Does oral contraceptive use increase breast cancer risk among women with a BRCA mutation? 

Although use of oral contraceptives has been linked with a decreased risk of ovarian cancer, some studies have suggested that it may also be linked with a small increase in breast cancer risk. An international group of researchers conducted a study among close to 1,600 female BRCA1/2 carriers. Seventy-three percent of the study participants had used oral contraceptives. Compared to women who had never used oral contraceptives, risk of breast cancer was 47% higher in women who had ever used oral contraceptives. Risk of breast cancer increased with longer duration of oral contraceptive use, particularly use prior to the first full-term pregnancy. Compared to women who had never used oral contraceptives, risk of breast cancer was 85% higher among women who had used oral contraceptives for at least nine years before first full-term pregnancy. The link between oral contraceptive use and increased breast cancer risk was observed among both BRCA1 and BRCA2 carriers. These results suggest that oral contraceptive use-particularly long-term use before first full-term pregnancy-may increase the risk of breast cancer in women with a BRCA1 or BRCA2 mutation.11,19

Do chest X-rays increase the risk of developing breast cancer? 

X-rays involve exposure to low doses of ionizing radiation, which may cause damage to DNA. Because the BRCA1 and BRCA2 genes play a role in repairing DNA damage, women with mutations in these genes may be more susceptible to the damaging effects of radiation.12,18

Researchers in Europe and Canada conducted a study among 1,601 women. Three-quarters of the study participants had a BRCA1 mutation and one-quarter had a BRCA2 mutation. Women who had ever had a chest X-ray had a 54% increased risk of breast cancer. The age at which a woman received a chest X-ray, as well as the number of chest X-rays she received, influenced the degree to which her risk of breast cancer was increased: risk was increased to a greater extent if a woman had received a chest X-ray before the age of 20 years, or if she had received more than four chest X-rays either before or after the age of 20. The researchers conclude that exposure to ionizing radiation from chest X-rays may increase the risk of breast cancer among women who carry a BRCA1 or BRCA2 gene mutation. Receipt of a chest X-ray before the age of 20 and receipt of a greater number of chest X-rays were linked with the greatest increase in risk.13,14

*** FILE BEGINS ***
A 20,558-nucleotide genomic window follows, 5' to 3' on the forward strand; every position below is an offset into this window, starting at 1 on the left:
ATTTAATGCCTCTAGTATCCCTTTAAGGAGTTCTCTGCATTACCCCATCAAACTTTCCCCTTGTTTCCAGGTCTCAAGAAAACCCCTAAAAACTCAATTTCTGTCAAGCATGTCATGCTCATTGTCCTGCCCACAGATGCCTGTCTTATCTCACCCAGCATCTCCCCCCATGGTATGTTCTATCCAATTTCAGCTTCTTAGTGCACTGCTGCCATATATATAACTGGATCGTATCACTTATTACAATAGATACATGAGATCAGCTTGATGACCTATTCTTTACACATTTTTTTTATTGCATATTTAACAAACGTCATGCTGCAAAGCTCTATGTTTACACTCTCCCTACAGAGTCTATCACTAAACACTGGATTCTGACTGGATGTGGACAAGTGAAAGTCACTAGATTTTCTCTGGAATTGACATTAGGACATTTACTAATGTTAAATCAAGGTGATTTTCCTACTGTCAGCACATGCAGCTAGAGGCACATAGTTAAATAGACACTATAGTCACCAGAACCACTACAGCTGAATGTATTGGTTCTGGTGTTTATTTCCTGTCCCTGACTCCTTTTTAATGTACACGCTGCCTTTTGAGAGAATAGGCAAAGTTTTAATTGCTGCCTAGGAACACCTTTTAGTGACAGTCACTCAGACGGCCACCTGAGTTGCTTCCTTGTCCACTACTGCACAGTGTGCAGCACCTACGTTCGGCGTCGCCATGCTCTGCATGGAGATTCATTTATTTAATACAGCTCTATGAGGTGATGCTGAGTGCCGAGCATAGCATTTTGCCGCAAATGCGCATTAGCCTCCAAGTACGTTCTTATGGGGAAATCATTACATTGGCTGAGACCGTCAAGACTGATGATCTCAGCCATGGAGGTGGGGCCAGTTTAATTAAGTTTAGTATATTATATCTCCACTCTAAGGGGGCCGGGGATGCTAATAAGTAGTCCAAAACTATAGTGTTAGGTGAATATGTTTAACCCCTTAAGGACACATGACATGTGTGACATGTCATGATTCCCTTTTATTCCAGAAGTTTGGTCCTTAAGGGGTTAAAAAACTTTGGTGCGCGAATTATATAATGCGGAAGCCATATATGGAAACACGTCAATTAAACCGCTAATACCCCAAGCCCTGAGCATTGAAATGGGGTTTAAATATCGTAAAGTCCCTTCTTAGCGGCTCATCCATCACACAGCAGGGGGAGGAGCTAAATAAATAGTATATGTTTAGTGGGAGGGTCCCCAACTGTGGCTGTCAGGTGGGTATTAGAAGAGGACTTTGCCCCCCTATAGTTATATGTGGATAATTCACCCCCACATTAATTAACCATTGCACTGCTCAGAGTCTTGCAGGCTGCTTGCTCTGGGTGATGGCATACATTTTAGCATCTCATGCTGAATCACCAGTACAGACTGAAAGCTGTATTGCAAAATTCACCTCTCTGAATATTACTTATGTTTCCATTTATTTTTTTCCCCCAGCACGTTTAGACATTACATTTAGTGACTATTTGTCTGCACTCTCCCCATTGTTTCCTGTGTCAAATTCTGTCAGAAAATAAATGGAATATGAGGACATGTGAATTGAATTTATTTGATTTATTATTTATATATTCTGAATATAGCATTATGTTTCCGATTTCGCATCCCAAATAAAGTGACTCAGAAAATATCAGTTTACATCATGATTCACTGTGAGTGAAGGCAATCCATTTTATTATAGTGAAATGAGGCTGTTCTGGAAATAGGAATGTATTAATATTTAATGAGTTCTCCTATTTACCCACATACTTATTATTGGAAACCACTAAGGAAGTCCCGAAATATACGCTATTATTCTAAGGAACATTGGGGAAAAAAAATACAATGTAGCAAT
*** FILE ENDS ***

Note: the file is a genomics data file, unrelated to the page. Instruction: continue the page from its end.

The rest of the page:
Does prophylactic mastectomy reduce the risk of developing breast cancer to zero?

Not completely the risk of developing breast cancer is near zero but cancers can occur.5

Are the majority of women satisfied with their decision to undergo prophylactic mastectomy?

The Mayo Clinic evaluated 639 women who underwent bilateral mastectomy an average of 14 years ago. All of these women had a family history of breast cancer and were classified as moderate to high risk of developing an additional breast cancer within their lifetime. Seventy-four percent of women reported diminished emotional stress about their concern of developing breast cancer. Overall, 70% of women were satisfied with the procedure, 11% were neutral, and 19% were dissatisfied. The majority of women reported either no change or else favorable improvements in emotional stability, level of stress, self-esteem, sexual relationships and feelings of femininity. However, 9-36% reported negative effects for one or more of these variables.6

Researchers concluded that the most positive outcome of prophylactic mastectomy was the decreased emotional stress over the concern of developing breast cancer. This must be weighed against the irreversibility of the decision, potential problems with implants and reconstructive surgery and the occurrence of psychological problems in a minority of women. At the present time women with a family history of breast cancer can be tested to see if they carry one of the major breast cancer genes BCRA-1 or BCRA-2. Women who have the gene are considered to be at high risk for developing breast cancer and may choose between frequent screenings, prophylactic chemotherapy (tamoxifen) and prophylactic mastectomy. This decision can only be reached after careful genetic counseling and discussions with the treating physician.

Does BRCA influence treatment outcomes?